As students at the University of South Florida quietly sobbed during a moment of silence for George Floyd last summer, they had no idea their candlelight vigil, organized before a monument to an assassinated civil rights leader, had been infiltrated by federal agents. They were not aware that the campus police department charged with their protection had invited federal drug cops to dress in plain clothes and stand beside them as they took turns venting their anger and frustration—fear over the growing number of unarmed Black people being shot dead by police. The students weren’t the only ones being monitored. At least 51 times last summer, drug enforcement agents were asked to surveil Americans engaged in First Amendment activities stemming from the backlash over Floyd’s murder.
Police killing Black and Brown people hasn’t let up even though the public's attention may have been diverted from it as a constant nationwide tragedy for which the federal government shares responsibility. Despite this, the feds have been working hard on reformism that will outfit the Democrats with something to campaign on in the next presidential election. The radically spontaneous uprisings in response to the murder-by-cop of George Floyd in Minneapolis that rocked the entire country during the spring and summer of 2020, compelled a response from the feds. Any response by the feds, however, can’t address the root causes of the problem. So Biden’s DOJ is doing it’s part to dress up the empire in a costume of genuine responsiveness to police reform.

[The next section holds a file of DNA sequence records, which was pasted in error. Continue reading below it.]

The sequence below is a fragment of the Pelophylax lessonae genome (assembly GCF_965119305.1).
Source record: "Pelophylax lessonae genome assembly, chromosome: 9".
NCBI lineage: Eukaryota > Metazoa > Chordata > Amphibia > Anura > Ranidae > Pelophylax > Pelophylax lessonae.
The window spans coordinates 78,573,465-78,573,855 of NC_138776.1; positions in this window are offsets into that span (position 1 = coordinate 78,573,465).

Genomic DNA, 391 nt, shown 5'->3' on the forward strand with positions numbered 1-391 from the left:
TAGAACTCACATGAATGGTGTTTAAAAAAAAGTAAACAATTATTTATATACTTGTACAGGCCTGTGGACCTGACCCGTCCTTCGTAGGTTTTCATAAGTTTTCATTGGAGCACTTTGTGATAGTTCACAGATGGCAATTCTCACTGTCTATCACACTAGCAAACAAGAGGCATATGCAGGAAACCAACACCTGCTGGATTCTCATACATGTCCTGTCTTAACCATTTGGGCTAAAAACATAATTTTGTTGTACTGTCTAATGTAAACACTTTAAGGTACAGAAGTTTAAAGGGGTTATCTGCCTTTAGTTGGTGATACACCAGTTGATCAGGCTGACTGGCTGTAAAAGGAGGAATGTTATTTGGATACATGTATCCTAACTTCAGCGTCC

One year ago, thousands of people engaged in protest in the wake of George Floyd’s killing by a Minneapolis, Minnesota police officer. A persistent protest demand was for defunding police departments. The appeal of this rallying cry was obvious. Police in this country are a law unto themselves, killing and brutalizing at will, and rarely being called to account. Often these fatal encounters occur after minor offenses are committed or in the case of black people, when a call for assistance instead leads to death. The premise of defunding police is well intentioned but faulty. In the past year we have seen sleight of hand in cities like New York where alleged funding cuts amounted to nothing more than budgetary trickery. Even in Minneapolis, where the movement began, defunding became nothing more than a name change.
When protests broke out several weeks ago in a Minneapolis, Minnesota suburb over the police killing of Daunte Wright, tensions were already high thanks to the trial of Derek Chauvin, the police officer found guilty of murdering George Floyd. State and local authorities were ready for the unrest — and so were their federal partners. Armored vehicles and soldiers from the Minnesota National Guard became a symbol of the militarized crackdown. Other less visible federal forces were also at work. Thousands of feet overhead, Department of Homeland Security surveillance planes and helicopters circled Brooklyn Center, Minneapolis and surrounding areas, according to Air Traffic Control records and flight data.